Just because it doesn’t seem like it doesn’t mean we haven’t, though. It’s hard to see progress through constant struggle, but it’s there. You just have to keep digging.
But where are we digging to? I pose my question again.
Somewhere, is the answer this time.
We both continue digging, and I start in on questioning again. The man is beginning to get annoyed.
Are you sure? I ask.
Am I sure of what?
That we’re digging somewhere.
Where else would we be digging?
That’s somewhere, isn’t it?
Yes. But, it’s just, we’ve been digging down for so long and nothing’s really changed. I mean, nothing has gotten any better. Not really. We’re still digging and it’s still hard.
Well where else are we supposed to go? The man gestures with his hand at all the workers around us while he drives his shovel into the dirt with his other.
We could go up.
The words come out of my mouth before I even know what they are, and indeed, they don’t seem to have come from me. The man on my left slows his digging to the point that he’s barely even doing it, and gives me a look.
We can’t, he says. We’re too far down.
The man returns to his labor and I return to mine. There is nothing else to ask him. He has set the record straight. The only progress is down, to keep digging. Don’t look up.
But still, the question ails me--where are we digging to? It cuts at me like my shovel cuts the soft packed earth below my feet until I am an empty crater, desperate to be filled with something more than dirt.
I turn to the man on my right and ask him the same question.
Where are we digging to?
He turns. Like me, and like the man on my left, he holds the same pained expression of labor. But where the man on my left’s brow was twice as sweaty as mine, this man’s is only half as much. His lips do not move, either.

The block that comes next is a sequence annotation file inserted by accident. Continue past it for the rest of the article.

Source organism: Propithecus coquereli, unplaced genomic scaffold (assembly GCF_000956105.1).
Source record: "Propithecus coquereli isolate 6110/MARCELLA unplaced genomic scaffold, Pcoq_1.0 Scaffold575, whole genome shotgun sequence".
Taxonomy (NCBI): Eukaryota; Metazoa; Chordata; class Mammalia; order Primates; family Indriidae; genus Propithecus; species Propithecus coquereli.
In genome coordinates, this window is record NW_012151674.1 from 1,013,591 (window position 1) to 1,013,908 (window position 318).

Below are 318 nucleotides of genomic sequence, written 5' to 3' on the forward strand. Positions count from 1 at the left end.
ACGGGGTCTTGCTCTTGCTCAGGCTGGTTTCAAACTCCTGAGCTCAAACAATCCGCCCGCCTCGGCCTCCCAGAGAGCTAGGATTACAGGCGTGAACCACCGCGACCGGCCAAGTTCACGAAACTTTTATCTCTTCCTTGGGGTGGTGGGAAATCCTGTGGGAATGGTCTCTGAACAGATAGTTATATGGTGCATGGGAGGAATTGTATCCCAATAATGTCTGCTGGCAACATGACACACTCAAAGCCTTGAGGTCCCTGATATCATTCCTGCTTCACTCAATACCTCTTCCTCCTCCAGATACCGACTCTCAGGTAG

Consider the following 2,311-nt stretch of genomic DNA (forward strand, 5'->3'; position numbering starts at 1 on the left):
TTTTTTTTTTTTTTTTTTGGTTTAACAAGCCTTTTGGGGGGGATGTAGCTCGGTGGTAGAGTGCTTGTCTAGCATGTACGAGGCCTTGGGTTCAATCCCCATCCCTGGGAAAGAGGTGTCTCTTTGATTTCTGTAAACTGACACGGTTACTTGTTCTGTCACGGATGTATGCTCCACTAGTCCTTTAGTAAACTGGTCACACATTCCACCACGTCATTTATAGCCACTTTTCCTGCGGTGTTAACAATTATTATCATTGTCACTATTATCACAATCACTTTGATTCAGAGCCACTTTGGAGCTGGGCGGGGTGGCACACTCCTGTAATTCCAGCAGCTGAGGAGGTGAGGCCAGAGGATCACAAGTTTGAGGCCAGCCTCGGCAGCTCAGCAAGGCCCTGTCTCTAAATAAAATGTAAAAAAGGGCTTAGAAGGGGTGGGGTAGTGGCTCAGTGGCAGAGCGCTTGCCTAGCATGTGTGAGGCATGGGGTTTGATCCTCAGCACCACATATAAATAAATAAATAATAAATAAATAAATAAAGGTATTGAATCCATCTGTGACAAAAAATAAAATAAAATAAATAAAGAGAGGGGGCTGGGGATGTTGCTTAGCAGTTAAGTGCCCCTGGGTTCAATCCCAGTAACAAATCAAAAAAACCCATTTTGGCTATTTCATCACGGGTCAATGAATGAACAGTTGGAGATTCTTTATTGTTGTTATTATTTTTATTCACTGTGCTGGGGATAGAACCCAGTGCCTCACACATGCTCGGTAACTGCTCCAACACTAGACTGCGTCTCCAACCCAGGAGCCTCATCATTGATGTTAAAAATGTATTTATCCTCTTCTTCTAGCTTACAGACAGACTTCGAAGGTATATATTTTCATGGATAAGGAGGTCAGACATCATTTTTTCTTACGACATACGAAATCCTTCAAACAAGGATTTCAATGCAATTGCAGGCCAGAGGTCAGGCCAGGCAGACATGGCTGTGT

Hell if I know, he says. I notice that he is hardly digging, appearing to give as little effort as possible.
He seems to think we’re going somewhere, I say, jerking my head toward the man on my left who goes on digging, oblivious to or else uninterested in my new conversation.
Who, him? Son, don’t be listening to him. He’s full of it.
The man on my right looks back to the dirt and goes on digging with his half effort.
So you don’t think we’re going anywhere? I ask.
If we were going somewhere, don’t you think we’d have gotten there by now?
That’s exactly what I thought.
The man on my right, miraculously, slows his pace even more, but continues shoveling. He turns to me with a newfound admiration in his eye.
What’s your name? he asks.
I don’t know, I say.
Of course you don’t. Probably best that way.
With that, he turns his attention back to the dirt, but I am far from satisfied.
So if we’re not going anywhere, then why are we digging?
We got shovels, don’t we?
But that doesn’t mean we have to dig.
What the hell else you gonna’ do with a shovel?
I don’t know, but just because we have them doesn’t mean we have to use them.
Look, says the man with a sigh, slowing his labor as much as he can without stopping completely. First of all, you’re asking too many damn questions. There needs to be more digging. Whether we’re going anywhere or not, talking about it isn’t getting us any closer. Second, I don’t know about you, but I don’t so much mind digging. Really passes the time, you know? I don’t see why everyone’s whining about how hard digging is. It’s digging. Of course it’s hard. Suck it up and do it. Besides, you see any other options around here?